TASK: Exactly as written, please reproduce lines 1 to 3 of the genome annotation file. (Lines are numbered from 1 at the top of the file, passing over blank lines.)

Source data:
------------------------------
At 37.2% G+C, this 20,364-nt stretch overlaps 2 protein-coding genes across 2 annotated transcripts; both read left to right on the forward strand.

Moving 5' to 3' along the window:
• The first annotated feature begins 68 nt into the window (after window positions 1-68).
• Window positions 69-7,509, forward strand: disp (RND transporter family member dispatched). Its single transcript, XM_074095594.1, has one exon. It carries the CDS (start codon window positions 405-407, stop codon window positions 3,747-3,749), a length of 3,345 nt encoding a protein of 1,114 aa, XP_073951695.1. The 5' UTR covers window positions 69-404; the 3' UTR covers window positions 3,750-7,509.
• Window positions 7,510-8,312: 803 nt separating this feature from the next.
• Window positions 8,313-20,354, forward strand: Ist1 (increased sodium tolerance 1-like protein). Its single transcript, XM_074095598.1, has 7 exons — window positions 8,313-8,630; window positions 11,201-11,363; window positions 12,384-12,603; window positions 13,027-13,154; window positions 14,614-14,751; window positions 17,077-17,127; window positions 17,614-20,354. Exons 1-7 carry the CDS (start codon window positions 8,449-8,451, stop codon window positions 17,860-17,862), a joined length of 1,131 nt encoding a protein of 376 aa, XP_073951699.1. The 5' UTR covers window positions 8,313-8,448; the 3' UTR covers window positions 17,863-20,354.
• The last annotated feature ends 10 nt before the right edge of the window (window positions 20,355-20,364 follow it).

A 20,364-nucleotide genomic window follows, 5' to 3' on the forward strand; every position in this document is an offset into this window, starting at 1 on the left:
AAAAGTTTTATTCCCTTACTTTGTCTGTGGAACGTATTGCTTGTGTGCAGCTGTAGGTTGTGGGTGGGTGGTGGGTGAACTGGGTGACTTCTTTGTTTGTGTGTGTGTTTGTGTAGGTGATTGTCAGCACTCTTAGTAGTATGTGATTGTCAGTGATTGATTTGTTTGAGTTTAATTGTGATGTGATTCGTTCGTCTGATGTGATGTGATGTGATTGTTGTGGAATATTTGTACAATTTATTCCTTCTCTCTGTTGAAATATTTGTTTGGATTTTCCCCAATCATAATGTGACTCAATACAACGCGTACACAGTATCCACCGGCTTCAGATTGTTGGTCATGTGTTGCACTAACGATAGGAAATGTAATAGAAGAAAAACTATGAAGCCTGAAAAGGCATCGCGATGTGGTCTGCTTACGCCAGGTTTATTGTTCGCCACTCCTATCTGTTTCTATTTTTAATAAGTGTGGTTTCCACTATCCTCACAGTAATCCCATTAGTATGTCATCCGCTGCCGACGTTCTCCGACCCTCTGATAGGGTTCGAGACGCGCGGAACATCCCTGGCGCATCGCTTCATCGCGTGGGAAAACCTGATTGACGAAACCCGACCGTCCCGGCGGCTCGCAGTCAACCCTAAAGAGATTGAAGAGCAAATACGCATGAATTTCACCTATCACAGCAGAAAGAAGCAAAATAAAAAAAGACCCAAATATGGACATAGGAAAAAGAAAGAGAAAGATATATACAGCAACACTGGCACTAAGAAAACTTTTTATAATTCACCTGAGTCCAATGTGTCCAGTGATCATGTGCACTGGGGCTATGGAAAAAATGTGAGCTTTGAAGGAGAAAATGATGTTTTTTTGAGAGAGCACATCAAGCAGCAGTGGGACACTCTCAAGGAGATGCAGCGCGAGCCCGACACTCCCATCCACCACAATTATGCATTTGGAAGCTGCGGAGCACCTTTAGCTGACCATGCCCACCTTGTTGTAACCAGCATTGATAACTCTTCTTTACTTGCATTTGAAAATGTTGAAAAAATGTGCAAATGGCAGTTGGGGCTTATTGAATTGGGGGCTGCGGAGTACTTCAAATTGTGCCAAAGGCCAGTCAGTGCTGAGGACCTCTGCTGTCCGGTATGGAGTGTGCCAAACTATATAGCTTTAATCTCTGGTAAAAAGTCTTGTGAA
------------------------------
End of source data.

At 37.2% G+C, this 20,364-nt stretch overlaps 2 protein-coding genes across 2 annotated transcripts; both read left to right on the forward strand.

Moving 5' to 3' along the window:
• The first annotated feature begins 68 nt into the window (after window positions 1-68).